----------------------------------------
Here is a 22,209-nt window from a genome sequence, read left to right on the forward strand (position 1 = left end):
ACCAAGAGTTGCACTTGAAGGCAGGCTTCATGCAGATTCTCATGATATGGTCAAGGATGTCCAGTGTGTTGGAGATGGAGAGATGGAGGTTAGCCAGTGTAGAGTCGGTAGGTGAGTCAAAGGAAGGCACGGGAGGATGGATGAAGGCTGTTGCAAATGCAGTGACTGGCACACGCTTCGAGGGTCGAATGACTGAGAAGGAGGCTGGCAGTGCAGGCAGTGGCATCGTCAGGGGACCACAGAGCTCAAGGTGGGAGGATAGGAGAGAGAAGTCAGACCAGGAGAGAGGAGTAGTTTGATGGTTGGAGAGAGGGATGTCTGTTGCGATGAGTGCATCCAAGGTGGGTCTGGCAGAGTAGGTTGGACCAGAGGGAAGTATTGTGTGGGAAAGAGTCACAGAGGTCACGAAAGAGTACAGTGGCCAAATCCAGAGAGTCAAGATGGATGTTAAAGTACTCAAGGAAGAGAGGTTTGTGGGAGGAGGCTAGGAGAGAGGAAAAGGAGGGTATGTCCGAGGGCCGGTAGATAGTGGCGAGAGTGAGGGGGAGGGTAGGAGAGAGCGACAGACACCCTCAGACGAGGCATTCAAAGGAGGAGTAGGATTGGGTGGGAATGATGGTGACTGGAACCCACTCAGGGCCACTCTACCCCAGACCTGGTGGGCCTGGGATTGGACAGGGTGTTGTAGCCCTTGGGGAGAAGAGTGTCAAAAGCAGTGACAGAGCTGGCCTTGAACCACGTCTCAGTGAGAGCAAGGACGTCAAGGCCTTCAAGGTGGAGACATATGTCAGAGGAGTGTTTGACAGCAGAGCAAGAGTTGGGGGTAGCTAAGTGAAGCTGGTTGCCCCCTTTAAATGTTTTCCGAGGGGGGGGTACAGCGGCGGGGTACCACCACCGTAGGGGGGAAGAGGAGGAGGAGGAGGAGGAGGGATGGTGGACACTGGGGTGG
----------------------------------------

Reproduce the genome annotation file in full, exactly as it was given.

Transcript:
Here is a 22,209-nt window from a genome sequence, read left to right on the forward strand (position 1 = left end):
ACCAAGAGTTGCACTTGAAGGCAGGCTTCATGCAGATTCTCATGATATGGTCAAGGATGTCCAGTGTGTTGGAGATGGAGAGATGGAGGTTAGCCAGTGTAGAGTCGGTAGGTGAGTCAAAGGAAGGCACGGGAGGATGGATGAAGGCTGTTGCAAATGCAGTGACTGGCACACGCTTCGAGGGTCGAATGACTGAGAAGGAGGCTGGCAGTGCAGGCAGTGGCATCGTCAGGGGACCACAGAGCTCAAGGTGGGAGGATAGGAGAGAGAAGTCAGACCAGGAGAGAGGAGTAGTTTGATGGTTGGAGAGAGGGATGTCTGTTGCGATGAGTGCATCCAAGGTGGGTCTGGCAGAGTAGGTTGGACCAGAGGGAAGTATTGTGTGGGAAAGAGTCACAGAGGTCACGAAAGAGTACAGTGGCCAAATCCAGAGAGTCAAGATGGATGTTAAAGTACTCAAGGAAGAGAGGTTTGTGGGAGGAGGCTAGGAGAGAGGAAAAGGAGGGTATGTCCGAGGGCCGGTAGATAGTGGCGAGAGTGAGGGGGAGGGTAGGAGAGAGCGACAGACACCCTCAGACGAGGCATTCAAAGGAGGAGTAGGATTGGGTGGGAATGATGGTGACTGGAACCCACTCAGGGCCACTCTACCCCAGACCTGGTGGGCCTGGGATTGGACAGGGTGTTGTAGCCCTTGGGGAGAAGAGTGTCAAAAGCAGTGACAGAGCTGGCCTTGAACCACGTCTCAGTGAGAGCAAGGACGTCAAGGCCTTCAAGGTGGAGACATATGTCAGAGGAGTGTTTGACAGCAGAGCAAGAGTTGGGGGTAGCTAAGTGAAGCTGGTTGCCCCCTTTAAATGTTTTCCGAGGGGGGGGTACAGCGGCGGGGTACCACCACCGTAGGGGGGAAGAGGAGGAGGAGGAGGAGGAGGGATGGTGGACACTGGGGTGG